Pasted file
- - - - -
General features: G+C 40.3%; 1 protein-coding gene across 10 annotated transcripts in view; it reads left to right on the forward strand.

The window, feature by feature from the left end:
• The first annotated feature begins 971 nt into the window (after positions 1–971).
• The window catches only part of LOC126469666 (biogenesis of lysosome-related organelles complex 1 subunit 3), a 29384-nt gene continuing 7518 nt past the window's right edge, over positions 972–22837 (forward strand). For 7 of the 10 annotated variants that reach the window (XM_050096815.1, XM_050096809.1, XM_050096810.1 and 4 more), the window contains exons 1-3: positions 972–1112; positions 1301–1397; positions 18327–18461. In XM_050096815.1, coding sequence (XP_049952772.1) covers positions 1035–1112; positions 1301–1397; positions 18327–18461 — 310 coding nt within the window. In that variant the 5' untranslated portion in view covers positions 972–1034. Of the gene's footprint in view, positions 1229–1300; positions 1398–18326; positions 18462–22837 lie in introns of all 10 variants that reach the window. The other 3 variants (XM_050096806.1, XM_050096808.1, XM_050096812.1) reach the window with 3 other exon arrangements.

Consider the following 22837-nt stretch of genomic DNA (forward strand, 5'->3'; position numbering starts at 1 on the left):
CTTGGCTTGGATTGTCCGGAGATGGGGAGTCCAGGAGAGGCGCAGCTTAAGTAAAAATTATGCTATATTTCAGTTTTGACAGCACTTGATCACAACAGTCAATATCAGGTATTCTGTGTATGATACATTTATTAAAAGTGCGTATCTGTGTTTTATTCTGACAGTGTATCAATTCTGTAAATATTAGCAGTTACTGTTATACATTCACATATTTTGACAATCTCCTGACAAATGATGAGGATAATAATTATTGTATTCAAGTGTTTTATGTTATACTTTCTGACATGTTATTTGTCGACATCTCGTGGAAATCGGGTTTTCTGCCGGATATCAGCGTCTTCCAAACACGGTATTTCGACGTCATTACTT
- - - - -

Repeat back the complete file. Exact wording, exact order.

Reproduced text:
General features: G+C 40.3%; 1 protein-coding gene across 10 annotated transcripts in view; it reads left to right on the forward strand.

The window, feature by feature from the left end:
• The first annotated feature begins 971 nt into the window (after positions 1–971).
• The window catches only part of LOC126469666 (biogenesis of lysosome-related organelles complex 1 subunit 3), a 29384-nt gene continuing 7518 nt past the window's right edge, over positions 972–22837 (forward strand). For 7 of the 10 annotated variants that reach the window (XM_050096815.1, XM_050096809.1, XM_050096810.1 and 4 more), the window contains exons 1-3: positions 972–1112; positions 1301–1397; positions 18327–18461. In XM_050096815.1, coding sequence (XP_049952772.1) covers positions 1035–1112; positions 1301–1397; positions 18327–18461 — 310 coding nt within the window. In that variant the 5' untranslated portion in view covers positions 972–1034. Of the gene's footprint in view, positions 1229–1300; positions 1398–18326; positions 18462–22837 lie in introns of all 10 variants that reach the window. The other 3 variants (XM_050096806.1, XM_050096808.1, XM_050096812.1) reach the window with 3 other exon arrangements.

Consider the following 22837-nt stretch of genomic DNA (forward strand, 5'->3'; position numbering starts at 1 on the left):
CTTGGCTTGGATTGTCCGGAGATGGGGAGTCCAGGAGAGGCGCAGCTTAAGTAAAAATTATGCTATATTTCAGTTTTGACAGCACTTGATCACAACAGTCAATATCAGGTATTCTGTGTATGATACATTTATTAAAAGTGCGTATCTGTGTTTTATTCTGACAGTGTATCAATTCTGTAAATATTAGCAGTTACTGTTATACATTCACATATTTTGACAATCTCCTGACAAATGATGAGGATAATAATTATTGTATTCAAGTGTTTTATGTTATACTTTCTGACATGTTATTTGTCGACATCTCGTGGAAATCGGGTTTTCTGCCGGATATCAGCGTCTTCCAAACACGGTATTTCGACGTCATTACTT